Dave was extremely professional but more importantly I was treated as a person not a case. He always returned calls and emails in a very timely manner. I would definitely recommend Dave to help with legal needs! -Jennifer S.

As someone who never had a lawyer, David made everything as simple as possible. He is very easy to communicate with and provides all the answers and support you will ever need. If I ever need a lawyer again, David will be my first choice to contact. -Andrew

I was falsely accused of something and had an order filed against me. Ben represented me during court and successfully had the order dismissed. He also went above and beyond to make sure it would not show up on my record. – Brittany.

Home » Blog » Wrongful Death Plaintiff

Wrongful Death Plaintiff


CaseBrittany Noel Nelson, et al v. Charles W. Myres, et al.

Issue:  Does a spouse get priority over a child in a wrongful death case where the spouse is alleged to be at fault?

Facts:  A woman died in an accident in which her husband was allegedly at fault, along with others. Her husband and daughter both filed wrongful death actions. The daughter’s suit named the husband and others as defendants. The husband’s suit named another driver as the only defendant. The trial court dismissed the daughter’s complaint, holding that Tennessee’s wrongful death statute creates only one cause of action and that the husband, as the surviving spouse, was granted priority to prosecute the action under the statute. Tenn. Code Ann. § 20-5-106(a).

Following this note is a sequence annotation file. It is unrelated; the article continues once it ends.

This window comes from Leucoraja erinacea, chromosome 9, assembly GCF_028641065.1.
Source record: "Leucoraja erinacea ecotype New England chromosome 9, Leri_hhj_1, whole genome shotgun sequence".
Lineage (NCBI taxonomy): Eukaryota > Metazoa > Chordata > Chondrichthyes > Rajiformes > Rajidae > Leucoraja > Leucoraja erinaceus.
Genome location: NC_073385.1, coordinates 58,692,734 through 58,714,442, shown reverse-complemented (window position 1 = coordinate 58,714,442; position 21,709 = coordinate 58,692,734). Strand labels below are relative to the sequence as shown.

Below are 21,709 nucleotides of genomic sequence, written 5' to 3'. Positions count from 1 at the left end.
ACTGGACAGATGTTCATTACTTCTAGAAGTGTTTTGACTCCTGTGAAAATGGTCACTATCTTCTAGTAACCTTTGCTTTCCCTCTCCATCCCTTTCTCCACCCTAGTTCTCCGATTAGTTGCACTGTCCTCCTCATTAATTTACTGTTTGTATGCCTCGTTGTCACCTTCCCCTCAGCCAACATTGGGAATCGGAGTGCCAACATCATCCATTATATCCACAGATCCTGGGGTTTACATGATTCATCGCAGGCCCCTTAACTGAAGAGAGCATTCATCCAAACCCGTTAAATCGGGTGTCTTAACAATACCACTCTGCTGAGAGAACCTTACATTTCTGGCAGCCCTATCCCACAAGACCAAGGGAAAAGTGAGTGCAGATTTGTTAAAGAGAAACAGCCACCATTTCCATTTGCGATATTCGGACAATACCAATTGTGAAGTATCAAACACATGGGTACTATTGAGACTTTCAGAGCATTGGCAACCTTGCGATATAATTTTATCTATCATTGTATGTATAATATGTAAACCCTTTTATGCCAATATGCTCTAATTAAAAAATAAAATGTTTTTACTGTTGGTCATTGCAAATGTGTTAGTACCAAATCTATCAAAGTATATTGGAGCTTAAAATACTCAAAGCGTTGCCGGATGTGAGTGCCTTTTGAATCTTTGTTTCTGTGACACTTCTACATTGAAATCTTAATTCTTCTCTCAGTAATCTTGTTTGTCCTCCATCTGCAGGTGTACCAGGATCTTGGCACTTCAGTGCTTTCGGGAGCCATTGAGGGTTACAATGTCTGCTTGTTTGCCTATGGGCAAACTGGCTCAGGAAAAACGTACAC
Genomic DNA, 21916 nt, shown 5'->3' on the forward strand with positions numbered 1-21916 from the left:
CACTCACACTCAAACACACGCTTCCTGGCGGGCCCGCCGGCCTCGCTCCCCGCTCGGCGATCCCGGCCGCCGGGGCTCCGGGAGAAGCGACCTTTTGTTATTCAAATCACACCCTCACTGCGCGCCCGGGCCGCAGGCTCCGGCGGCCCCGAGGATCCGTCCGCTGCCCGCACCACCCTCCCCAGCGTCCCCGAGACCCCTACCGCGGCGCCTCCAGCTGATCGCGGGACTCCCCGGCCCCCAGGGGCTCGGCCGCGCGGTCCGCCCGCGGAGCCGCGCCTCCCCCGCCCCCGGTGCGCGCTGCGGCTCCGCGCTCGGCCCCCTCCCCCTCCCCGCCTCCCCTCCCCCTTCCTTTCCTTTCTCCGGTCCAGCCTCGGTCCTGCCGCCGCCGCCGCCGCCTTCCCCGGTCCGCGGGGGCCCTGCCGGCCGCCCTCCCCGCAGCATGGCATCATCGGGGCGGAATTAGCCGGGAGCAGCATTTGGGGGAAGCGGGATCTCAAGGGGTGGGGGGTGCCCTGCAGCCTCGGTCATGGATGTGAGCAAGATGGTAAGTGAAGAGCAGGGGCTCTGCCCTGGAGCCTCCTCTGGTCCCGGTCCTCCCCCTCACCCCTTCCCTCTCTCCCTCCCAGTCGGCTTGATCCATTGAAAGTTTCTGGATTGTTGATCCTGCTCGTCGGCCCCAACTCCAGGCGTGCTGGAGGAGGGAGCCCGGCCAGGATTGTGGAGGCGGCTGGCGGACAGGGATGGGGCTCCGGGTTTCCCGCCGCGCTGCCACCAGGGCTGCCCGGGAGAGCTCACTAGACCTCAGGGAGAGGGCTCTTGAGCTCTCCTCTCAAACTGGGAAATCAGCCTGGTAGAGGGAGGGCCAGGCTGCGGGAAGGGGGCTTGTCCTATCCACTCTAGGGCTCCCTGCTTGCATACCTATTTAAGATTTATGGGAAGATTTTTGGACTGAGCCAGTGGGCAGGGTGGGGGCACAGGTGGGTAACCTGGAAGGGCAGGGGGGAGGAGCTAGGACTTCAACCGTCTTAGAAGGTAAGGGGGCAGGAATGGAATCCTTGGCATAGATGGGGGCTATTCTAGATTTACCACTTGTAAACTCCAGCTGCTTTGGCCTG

Appellate Decision:  The intermediate court reversed and ruled for the daughter: “Because the husband is unable to name himself as a defendant in the suit he has filed, he is not able to prosecute the wrongful death action in a manner consistent with the right of the decedent to sue all wrongdoers whose actions are alleged to have led to her death.”

Review Granted:  May 18, 2017.

Prediction:  Ben thinks the supreme court will reinstate the trial court’s holding in favor of the surviving spouse. Although there is a potentially troubling result, the statutory language appears clear that the surviving spouse has priority. Moreover, under the intermediate court’s ruling a child could potentially “jump” the parent in priority simply by alleging the parent was at fault. It is unclear what would happen if the child were given priority but the parent was later determined not to be at fault. Additionally, the supreme court squarely held in Beard v. Branson (Tenn. 2017) that the decedent’s right of action passes to the surviving spouse if there is one.